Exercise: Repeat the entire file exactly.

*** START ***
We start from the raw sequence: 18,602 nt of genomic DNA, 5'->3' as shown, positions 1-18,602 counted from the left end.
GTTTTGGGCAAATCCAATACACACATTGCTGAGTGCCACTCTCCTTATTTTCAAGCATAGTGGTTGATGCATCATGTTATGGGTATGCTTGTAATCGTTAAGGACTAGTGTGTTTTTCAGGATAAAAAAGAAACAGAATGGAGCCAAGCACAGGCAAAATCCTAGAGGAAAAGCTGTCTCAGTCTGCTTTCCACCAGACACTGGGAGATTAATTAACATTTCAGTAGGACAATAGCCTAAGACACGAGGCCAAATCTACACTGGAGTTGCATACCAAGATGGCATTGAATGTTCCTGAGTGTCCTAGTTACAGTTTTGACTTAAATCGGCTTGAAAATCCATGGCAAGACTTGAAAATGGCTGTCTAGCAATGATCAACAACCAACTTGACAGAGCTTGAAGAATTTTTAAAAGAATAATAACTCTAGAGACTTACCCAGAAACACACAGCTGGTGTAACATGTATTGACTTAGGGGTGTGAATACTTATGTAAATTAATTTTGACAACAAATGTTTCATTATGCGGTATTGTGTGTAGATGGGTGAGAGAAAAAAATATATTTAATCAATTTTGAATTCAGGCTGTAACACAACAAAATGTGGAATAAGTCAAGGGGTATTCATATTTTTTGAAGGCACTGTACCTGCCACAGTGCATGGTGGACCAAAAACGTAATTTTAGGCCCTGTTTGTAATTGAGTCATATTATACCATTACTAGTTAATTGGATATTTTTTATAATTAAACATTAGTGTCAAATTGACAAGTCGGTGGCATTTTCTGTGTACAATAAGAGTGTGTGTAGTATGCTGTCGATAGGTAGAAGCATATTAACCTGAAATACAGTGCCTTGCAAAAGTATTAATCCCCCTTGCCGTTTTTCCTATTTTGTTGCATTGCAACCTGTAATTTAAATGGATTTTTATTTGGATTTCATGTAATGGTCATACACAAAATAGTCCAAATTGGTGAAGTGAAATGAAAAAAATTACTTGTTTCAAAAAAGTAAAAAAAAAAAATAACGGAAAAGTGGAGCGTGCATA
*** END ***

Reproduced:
We start from the raw sequence: 18,602 nt of genomic DNA, 5'->3' as shown, positions 1-18,602 counted from the left end.
GTTTTGGGCAAATCCAATACACACATTGCTGAGTGCCACTCTCCTTATTTTCAAGCATAGTGGTTGATGCATCATGTTATGGGTATGCTTGTAATCGTTAAGGACTAGTGTGTTTTTCAGGATAAAAAAGAAACAGAATGGAGCCAAGCACAGGCAAAATCCTAGAGGAAAAGCTGTCTCAGTCTGCTTTCCACCAGACACTGGGAGATTAATTAACATTTCAGTAGGACAATAGCCTAAGACACGAGGCCAAATCTACACTGGAGTTGCATACCAAGATGGCATTGAATGTTCCTGAGTGTCCTAGTTACAGTTTTGACTTAAATCGGCTTGAAAATCCATGGCAAGACTTGAAAATGGCTGTCTAGCAATGATCAACAACCAACTTGACAGAGCTTGAAGAATTTTTAAAAGAATAATAACTCTAGAGACTTACCCAGAAACACACAGCTGGTGTAACATGTATTGACTTAGGGGTGTGAATACTTATGTAAATTAATTTTGACAACAAATGTTTCATTATGCGGTATTGTGTGTAGATGGGTGAGAGAAAAAAATATATTTAATCAATTTTGAATTCAGGCTGTAACACAACAAAATGTGGAATAAGTCAAGGGGTATTCATATTTTTTGAAGGCACTGTACCTGCCACAGTGCATGGTGGACCAAAAACGTAATTTTAGGCCCTGTTTGTAATTGAGTCATATTATACCATTACTAGTTAATTGGATATTTTTTATAATTAAACATTAGTGTCAAATTGACAAGTCGGTGGCATTTTCTGTGTACAATAAGAGTGTGTGTAGTATGCTGTCGATAGGTAGAAGCATATTAACCTGAAATACAGTGCCTTGCAAAAGTATTAATCCCCCTTGCCGTTTTTCCTATTTTGTTGCATTGCAACCTGTAATTTAAATGGATTTTTATTTGGATTTCATGTAATGGTCATACACAAAATAGTCCAAATTGGTGAAGTGAAATGAAAAAAATTACTTGTTTCAAAAAAGTAAAAAAAAAAAATAACGGAAAAGTGGAGCGTGCATA